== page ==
"The Problems"

Discussion in 'Apple Watch' started by iJcaP, Apr 11, 2015.

  1. iJcaP, Apr 11, 2015
    Last edited: Apr 11, 2015

    iJcaP macrumors 6502

    Joined:
    Jun 19, 2010
    #1
    I previously had a long post but I felt that below was the point I really wanted to express and get the input of other forums users.

    Main point: it's too complicated, what is this even for?
    Rene Ritchie at iMore has made a few good points about the watch and the role it will play. But, just like the design and our personal taste, this smartwatch adapts to what we need it for. It is very intentional that in this aspect, it is very similar to how our smartphones today cater to our needs. I believe if the phone was marketed as it is today back in 2007, there would be so much to do (as in the scenario people are saying with the watch) that there would be that "I couldn't find that one true purpose" scenario. In both the watch and the phone, Apple adds a strong foundation for the device to do anything. But it's up to us, in conjunction with the developers, to have it do the little things well.

    Obviously, once I actually own the Watch, my perceptions could change.

    Interestingly, not long after my original post Rene Ritchie from iMore posted this: http://www.imore.com/understanding-first-generation-apple-watch-apps
     
  2. Piggie macrumors 604

    Piggie

    Joined:
    Feb 23, 2010
    #2
    I saw a few video's prior to the launch and there were rather negative to the Apple watch, but they all had the same problem with it.

    And this was not directed at Apple, it was more about Apple's concept.

    They actually thought Android Wear had it right, albeit it's still early days for the also.

    They felt, the watch should primarily be a watch you like the look and style of, and all it should really be there for is quick looks at for notifications, and not a lot else.

    Just on your wrist to glance at the time, and see anything that pops up, and if you wish to then get your phone out to deal with it.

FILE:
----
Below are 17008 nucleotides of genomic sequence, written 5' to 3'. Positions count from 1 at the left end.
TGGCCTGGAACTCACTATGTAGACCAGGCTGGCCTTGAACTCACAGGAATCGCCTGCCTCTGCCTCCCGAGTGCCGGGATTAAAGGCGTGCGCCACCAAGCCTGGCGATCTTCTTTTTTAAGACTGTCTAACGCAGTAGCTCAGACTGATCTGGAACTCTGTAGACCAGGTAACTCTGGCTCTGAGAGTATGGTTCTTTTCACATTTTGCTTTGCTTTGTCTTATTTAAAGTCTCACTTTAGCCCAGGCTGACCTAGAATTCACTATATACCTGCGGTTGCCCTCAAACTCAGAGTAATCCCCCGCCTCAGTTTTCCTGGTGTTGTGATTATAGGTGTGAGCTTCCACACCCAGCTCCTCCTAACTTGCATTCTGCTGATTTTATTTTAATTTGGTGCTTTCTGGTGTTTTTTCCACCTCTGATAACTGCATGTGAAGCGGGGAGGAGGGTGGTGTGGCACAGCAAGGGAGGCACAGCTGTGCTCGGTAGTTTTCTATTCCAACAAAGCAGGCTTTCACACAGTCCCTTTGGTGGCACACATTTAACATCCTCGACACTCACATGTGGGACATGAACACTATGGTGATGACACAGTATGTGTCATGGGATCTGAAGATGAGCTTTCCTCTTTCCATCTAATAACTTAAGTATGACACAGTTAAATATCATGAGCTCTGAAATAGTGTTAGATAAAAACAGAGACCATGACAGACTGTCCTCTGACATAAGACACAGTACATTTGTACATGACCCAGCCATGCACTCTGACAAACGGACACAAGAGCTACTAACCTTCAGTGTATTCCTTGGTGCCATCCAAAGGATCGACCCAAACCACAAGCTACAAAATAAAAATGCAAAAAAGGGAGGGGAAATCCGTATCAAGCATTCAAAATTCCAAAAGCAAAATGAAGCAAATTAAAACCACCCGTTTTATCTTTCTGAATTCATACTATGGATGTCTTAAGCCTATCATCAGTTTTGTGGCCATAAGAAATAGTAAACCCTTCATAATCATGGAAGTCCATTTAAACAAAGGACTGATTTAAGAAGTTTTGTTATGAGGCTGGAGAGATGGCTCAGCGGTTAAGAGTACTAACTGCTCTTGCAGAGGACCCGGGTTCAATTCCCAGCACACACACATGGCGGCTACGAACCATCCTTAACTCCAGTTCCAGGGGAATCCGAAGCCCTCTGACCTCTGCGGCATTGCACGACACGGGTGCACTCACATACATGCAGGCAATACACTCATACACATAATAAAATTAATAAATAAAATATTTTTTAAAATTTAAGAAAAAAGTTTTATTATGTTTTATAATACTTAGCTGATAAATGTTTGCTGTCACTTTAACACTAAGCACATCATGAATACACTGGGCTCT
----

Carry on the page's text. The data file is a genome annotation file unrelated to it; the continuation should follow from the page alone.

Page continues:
THAT was what they felt was all you should want from something on your wrist.

    Not a mini, all engrossing computer to have apps and keep playing and fiddling with. that was too much.

    I can't say if I agree or not, but that was quite a few people's viewpoint of what this type of device should be all about.
     
  3. iJcaP thread starter macrumors 6502

    Joined:
    Jun 19, 2010
    #3
    When I looked into Android Wear after seeing this post, I felt they both approached the watch in a similar fashion. In other words, there are apps for Android Wear that go beyond the stock apps. Is that what you meant by an all engrossing computer?
     
  4. NewbieCanada macrumors 68030

    Joined:
    Oct 9, 2007
    #4
    It's too soon to say if Apple got it right, but sales to date would indicate that Android didn't.
     
  5. Piggie macrumors 604

    Piggie

    Joined:
    Feb 23, 2010
    #5
    Well there s another way of looking at it, which I feel has SOME truth in it.

    And this may sound crazy :)

    Perhaps not THAT many people genuinely, really want a smartwatch.

    However, a lot more people want the latest Apple product.

    Whilst not 100% correct, I feel there is a fair amount of truth in the above statement.

    If say HP or Blackberry had made EXACTLY the same product as Apple has done, but with minimal advertising, there would only be a fraction of the interest or sales as opposed to something Apple branded, that will, to some degree, generate mass sales instantly amongst a fairly large ground of people.
     
  6. NewbieCanada macrumors 68030

    Joined:
    Oct 9, 2007
    #6
    Oh, I wouldn't argue with that. But another way of looking at it is that Apple got it right a long time ago and kept getting it right, while BlackBerry and HP haven't.

    True story. I bought Blackberry stock just before the start of the rececession, at about $110 a share. There came a time when all my stocks had recovered and were higher than they'd been before the recession - except Blackberry (RIM at the time). It was around $90, so I sold it.

    I kept advising my father to do the same. And now it's January 2011. Stock is down to $60. My father's investment advisor says "Hold on, they've got this great new tablet coming out." I may not have the best imagination, but I felt it unlikely anyone could come up with an iPad-killer. The added feature would have to be incredible, and as we know, it couldn't even do email on its own!

    On April 19th, the day the Playbook is introduced, the stock is still $55. May 19th it's 44. June 20th it's 26. By the end of the year it's $14.50. Apple went up 20% in the same period.
     

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